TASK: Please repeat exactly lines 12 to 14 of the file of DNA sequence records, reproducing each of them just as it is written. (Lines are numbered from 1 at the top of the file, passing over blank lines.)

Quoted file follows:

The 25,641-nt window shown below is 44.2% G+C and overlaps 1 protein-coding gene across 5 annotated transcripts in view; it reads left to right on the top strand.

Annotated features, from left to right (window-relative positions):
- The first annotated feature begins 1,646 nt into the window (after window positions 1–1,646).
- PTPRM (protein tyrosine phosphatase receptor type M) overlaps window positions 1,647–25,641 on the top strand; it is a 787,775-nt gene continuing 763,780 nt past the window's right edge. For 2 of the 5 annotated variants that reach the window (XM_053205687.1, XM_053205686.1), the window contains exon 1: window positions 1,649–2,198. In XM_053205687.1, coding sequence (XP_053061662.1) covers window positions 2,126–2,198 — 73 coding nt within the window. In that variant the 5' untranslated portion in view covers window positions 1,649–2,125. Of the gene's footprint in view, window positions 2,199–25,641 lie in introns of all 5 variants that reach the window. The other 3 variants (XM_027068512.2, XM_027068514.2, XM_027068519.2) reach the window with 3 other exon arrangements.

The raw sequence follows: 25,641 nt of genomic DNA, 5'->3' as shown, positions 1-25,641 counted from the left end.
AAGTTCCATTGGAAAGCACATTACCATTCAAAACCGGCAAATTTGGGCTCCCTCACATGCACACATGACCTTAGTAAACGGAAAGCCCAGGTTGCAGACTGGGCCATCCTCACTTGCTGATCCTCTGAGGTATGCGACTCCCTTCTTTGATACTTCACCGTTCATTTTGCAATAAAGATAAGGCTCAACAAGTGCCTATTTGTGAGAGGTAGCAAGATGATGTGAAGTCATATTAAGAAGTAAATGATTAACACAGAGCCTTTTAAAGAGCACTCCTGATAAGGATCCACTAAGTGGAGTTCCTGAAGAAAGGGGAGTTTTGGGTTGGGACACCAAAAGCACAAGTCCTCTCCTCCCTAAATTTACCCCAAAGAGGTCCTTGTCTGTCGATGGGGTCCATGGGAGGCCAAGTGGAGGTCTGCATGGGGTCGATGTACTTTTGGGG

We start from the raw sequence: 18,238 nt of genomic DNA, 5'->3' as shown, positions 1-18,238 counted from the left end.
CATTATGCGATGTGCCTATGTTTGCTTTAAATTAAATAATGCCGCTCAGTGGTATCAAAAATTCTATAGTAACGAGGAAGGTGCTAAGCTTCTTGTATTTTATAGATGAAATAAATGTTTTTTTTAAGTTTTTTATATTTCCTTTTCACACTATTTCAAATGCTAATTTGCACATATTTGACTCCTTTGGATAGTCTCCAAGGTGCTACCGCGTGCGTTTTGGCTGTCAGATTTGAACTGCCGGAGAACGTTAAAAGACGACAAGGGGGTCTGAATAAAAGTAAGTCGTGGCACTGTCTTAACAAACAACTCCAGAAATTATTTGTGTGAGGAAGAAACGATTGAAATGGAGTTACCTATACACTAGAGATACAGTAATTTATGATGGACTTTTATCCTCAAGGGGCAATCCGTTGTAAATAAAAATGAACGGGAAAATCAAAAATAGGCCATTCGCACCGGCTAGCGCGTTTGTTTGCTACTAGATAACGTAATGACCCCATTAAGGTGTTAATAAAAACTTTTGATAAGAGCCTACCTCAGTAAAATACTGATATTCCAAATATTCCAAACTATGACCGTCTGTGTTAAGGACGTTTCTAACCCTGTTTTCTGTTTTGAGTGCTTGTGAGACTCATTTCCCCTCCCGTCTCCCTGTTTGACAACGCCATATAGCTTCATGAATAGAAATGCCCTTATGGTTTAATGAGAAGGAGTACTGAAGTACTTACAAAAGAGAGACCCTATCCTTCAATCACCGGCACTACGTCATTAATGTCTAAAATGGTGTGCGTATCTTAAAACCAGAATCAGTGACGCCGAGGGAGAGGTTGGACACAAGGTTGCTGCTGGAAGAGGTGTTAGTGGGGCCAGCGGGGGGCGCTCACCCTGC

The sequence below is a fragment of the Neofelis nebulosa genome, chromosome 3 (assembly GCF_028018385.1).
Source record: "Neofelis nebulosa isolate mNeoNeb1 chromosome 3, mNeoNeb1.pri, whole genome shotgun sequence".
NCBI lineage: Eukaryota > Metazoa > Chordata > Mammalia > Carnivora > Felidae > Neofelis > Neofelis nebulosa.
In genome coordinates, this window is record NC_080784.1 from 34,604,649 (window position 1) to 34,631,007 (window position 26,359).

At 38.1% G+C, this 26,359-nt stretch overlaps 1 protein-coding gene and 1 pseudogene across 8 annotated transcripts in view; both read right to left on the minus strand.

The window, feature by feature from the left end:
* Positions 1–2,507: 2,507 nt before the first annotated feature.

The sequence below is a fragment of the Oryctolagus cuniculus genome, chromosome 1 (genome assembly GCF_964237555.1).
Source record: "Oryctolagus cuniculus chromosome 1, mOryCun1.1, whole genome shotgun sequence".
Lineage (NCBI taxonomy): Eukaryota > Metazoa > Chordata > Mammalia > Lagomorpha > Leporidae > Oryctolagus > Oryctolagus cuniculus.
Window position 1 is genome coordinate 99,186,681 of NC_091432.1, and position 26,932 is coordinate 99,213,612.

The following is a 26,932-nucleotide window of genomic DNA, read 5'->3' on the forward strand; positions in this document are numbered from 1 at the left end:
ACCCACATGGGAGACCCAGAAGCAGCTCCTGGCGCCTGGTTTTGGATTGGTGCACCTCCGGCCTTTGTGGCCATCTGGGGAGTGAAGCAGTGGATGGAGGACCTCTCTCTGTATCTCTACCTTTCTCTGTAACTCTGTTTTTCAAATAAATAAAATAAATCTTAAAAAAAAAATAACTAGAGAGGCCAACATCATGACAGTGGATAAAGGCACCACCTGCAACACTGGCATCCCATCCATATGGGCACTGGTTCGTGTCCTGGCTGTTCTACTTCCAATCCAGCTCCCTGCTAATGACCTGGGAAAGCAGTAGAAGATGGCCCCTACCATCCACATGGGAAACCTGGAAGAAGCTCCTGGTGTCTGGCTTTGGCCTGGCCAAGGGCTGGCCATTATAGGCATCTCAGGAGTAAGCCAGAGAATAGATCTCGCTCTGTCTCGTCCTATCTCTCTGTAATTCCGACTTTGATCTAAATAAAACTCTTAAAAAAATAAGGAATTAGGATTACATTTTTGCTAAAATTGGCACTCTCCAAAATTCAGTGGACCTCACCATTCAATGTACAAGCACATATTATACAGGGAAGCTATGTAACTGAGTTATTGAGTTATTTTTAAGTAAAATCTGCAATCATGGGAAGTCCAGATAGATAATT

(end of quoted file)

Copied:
In genome coordinates, this window is record NC_080784.1 from 34,604,649 (window position 1) to 34,631,007 (window position 26,359).

At 38.1% G+C, this 26,359-nt stretch overlaps 1 protein-coding gene and 1 pseudogene across 8 annotated transcripts in view; both read right to left on the minus strand.

The window, feature by feature from the left end: